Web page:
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Understanding Fraudulent Trading for Limited Company Directors

Fraudulent trading is a criminal offence that is taken very seriously by the law. This type of trading differs from wrongful trading because it involves intentional deception by the directors of a company. When a company goes into liquidation, an investigation may uncover the evidence of fraudulent trading, leading to severe penalties and sanctions for those involved.

Under the laws of incorporation, directors are typically protected from financial responsibility by limited liability. However, if they are found to have acted inappropriately or with the intention of committing fraud, the legal veil of protection can be lifted. For instance, if the directors of a limited company actively take steps to worsen the financial losses of creditors, they may face legal consequences.

Detecting fraudulent activities within a company


If a company reaches the stage of liquidation, the responsible party, which may be an insolvency practitioner or an appointed Official Receiver, is obligated to investigate the reasons for its failure and report the findings to a team within the Insolvency Service. This investigation serves to protect the public from directors who use the corporate structure for fraudulent purposes.

As directors take on statutory responsibilities when they assume their role, their priorities shift if their company becomes insolvent. By law, they must prioritise the interests of creditors to reduce their financial losses.

It is worth noting that fraudulent trading in a limited company is a criminal offence under the Insolvency Act, 1986 and carries severe penalties for directors. If it is discovered that directors acted with the intent to defraud, the veil of incorporation may be lifted and they may lose the benefit of limited liability for business debts.

The occurrence of fraud in limited companies


Fraudulent trading by limited company directors is a criminal offence under the Insolvency Act 1986. In order to protect the public from unethical practices, the office-holder, who may be an insolvency practitioner or an appointed Official Receiver, is obligated to conduct an investigation into the company’s failure and report their findings to a specialist team within the Insolvency Service.

As a director, you accept statutory duties and your priorities must change if your company enters insolvency. By law, the interests of creditors must be prioritised to minimise their financial losses.

Here are some actions taken by directors that may result in allegations of fraudulent trading:

  • Accepting customer orders and financial deposits without any intention of fulfilling them
  • Obtaining additional credit from suppliers while fully aware that the company cannot make the required repayments
  • Deliberately worsening the financial losses of creditors
  • Continuing to trade even when the company is insolvent
  • Concealing company assets or selling them for less than their true value
  • Diverting company funds for personal benefit or the benefit of family members or friends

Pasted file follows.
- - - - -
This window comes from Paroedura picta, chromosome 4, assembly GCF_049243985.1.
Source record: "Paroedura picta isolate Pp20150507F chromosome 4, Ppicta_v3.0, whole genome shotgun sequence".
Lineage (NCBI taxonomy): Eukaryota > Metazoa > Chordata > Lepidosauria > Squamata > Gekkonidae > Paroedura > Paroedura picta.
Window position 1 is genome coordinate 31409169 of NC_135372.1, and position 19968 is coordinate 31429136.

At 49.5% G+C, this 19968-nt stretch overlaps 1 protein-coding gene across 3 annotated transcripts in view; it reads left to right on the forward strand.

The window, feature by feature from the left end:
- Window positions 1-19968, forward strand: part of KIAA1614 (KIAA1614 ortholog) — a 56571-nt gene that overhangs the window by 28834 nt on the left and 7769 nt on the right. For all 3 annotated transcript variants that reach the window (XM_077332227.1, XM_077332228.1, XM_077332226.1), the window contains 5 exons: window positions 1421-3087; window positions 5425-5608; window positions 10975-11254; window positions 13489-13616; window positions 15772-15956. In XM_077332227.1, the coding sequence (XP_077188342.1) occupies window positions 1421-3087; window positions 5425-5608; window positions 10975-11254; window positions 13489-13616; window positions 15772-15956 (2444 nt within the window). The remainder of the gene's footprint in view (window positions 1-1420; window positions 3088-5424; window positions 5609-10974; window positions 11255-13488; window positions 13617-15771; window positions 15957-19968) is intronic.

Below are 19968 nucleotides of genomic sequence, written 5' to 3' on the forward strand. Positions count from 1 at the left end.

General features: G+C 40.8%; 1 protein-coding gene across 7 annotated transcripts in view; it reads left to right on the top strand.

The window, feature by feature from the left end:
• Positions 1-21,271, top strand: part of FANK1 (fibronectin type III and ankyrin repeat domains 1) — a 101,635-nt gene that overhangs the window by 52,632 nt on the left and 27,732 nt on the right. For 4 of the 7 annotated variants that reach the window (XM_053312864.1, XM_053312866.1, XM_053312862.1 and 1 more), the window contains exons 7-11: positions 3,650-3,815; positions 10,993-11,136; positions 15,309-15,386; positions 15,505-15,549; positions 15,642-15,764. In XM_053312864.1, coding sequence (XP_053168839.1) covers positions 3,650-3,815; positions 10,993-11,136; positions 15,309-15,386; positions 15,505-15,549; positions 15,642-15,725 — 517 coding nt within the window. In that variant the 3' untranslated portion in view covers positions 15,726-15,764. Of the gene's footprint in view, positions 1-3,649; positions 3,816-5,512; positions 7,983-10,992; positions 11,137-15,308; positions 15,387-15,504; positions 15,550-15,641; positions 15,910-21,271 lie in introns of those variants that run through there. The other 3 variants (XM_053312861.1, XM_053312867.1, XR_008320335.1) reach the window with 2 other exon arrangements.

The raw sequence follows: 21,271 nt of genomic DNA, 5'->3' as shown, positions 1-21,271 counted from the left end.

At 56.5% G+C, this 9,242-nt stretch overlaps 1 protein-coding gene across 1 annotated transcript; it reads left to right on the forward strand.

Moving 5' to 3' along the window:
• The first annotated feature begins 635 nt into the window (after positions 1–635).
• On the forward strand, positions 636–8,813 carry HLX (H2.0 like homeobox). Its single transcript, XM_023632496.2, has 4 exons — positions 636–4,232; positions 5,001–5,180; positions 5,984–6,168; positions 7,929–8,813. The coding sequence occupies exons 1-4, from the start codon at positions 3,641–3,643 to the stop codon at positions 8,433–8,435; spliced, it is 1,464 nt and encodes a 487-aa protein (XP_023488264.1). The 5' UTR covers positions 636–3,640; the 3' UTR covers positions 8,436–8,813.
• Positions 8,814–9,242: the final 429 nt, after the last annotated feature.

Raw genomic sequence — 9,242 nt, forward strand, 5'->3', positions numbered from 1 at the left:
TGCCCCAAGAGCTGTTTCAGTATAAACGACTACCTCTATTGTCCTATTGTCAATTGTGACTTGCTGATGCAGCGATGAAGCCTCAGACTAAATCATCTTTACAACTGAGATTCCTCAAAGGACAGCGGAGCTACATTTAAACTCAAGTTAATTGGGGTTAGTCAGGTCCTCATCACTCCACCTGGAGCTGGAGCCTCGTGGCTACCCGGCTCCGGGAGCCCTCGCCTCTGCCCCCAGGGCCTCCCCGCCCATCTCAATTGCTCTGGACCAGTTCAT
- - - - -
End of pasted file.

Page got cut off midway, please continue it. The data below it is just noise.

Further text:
It is important to note the difference between fraudulent trading and wrongful trading lies in the intent behind director actions. Fraudulent trading involves knowingly carrying out actions that will negatively impact customers or suppliers.

Identifying the types of fraud in limited companies – both long-term and short-term

Long-term fraud


A company that was established with the intent to commit fraud can experience long-term fraudulent activities. At first, the directors might pay their suppliers promptly, but eventually, they may aim to deceive their creditors by taking on larger amounts of credit, placing larger orders, and failing to repay the debts.

Short-term fraud


Initially, a company may conduct its business operations in an honest manner. However, over time, the directors may take advantage of the trust placed in them by suppliers by making large credit orders with no intention of repaying, which can lead to severe financial difficulties for creditors. The aftermath of fraudulent trading by a single company can quickly spiral and result in a chain reaction affecting other businesses, suppliers, and customers alike.

The consequences faced by company directors in cases of fraudulent trading


Fraudulent trading is a serious offence that carries more severe penalties compared to wrongful trading. It is a criminal act under the Insolvency Act 1986 and must be proven by the Insolvency Service. The consequences of being found guilty of fraudulent trading can include:

  • Significant fines
  • Long-term disqualification, up to 15 years
  • Increased personal liability for company debts
  • A prison sentence of up to 10 years

In addition to the legal ramifications, a director found guilty of fraudulent trading will also experience significant damage to their reputation, which may impact their ability to find employment or hold official positions in the future.

The burden of proof is on the Insolvency Service to demonstrate the director’s intent to defraud. If the intent is proven and a director violates a court order, such as a disqualification or compensation order, they may face a prison sentence.

For more information on what constitutes fraudulent trading for a limited company, you can reach out to the expert team at They offer same-day consultations for free and have a broad network of offices throughout the UK.

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